Watch your tone with me
Yesterday I said that it’s critical to strike the right tone for your audience—or you’ll come across as hype-y or (just as bad) flat and boring.
Subscriber David asks:
Can you talk some more about the second to last sentence in your email? About matching your tone to the customer’s expectations.
How do you determine what their expectation is?
There are a couple of possible scenarios here.
In an ideal world, you’re selling to people that you know intimately. You already understand how they think and talk—because you ARE one of them.
You’re a 3rd degree blackbelt selling to martial arts fiends. Or a successful real estate agent who helps other agents get their marketing act together. Or a seasoned programmer helping up-and-comers learn the latest hot platform.
In that case, you are already in their world. You know how they talk to each other, and that’s the tone you should aim for.
Martial artists love loud, outrageous copy that drips with testosterone. Programmers… Not so much.
You don’t always know your market this well, though.
And when that’s the case, you have to turn to the copywriter’s secret weapon—research.
When I’m writing for a new product, I’ll spend way more time researching the market and studying the way they communicate than I do on actually writing the copy.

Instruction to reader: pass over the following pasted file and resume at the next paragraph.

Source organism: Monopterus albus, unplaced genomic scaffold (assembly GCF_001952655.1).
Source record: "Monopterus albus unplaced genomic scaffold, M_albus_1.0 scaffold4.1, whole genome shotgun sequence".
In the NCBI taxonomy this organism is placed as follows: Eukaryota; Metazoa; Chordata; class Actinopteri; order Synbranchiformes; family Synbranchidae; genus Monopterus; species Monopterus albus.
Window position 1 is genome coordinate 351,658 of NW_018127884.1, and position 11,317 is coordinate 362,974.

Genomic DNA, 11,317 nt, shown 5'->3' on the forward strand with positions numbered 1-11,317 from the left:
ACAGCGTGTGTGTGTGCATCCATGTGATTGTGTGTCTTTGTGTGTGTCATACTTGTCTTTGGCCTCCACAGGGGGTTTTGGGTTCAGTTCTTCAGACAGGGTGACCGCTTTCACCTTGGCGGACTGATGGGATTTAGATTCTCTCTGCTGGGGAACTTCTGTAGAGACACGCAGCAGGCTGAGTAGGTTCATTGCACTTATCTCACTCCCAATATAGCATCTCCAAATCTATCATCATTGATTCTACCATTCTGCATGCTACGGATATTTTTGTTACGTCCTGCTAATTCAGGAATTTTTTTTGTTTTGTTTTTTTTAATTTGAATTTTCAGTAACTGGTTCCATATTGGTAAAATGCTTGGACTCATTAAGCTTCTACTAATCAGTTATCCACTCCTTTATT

I’ll scour the web looking for places where my prospects hang out and talk.
Forums are the best—if I can find them. I’ll read blog posts (especially the comments). Study Amazon book reviews. Infiltrate Facebook groups and listen like a fly on the wall.
And all along I’m taking reams of notes—about the jargon and phrases people use, their level of passion and interest, and the hotbutton topics that get them to set their hair on fire.
When I finally sit down to write, I have a deep store of information that enables me to “talk like a native.”
There’s no shortcut for this process, although some writers try to skimp on it anyway.
If you do it right, your market will subconsciously recognize the ring of authenticity in your copy—and they’ll focus on what you’re saying, rather than how you say it.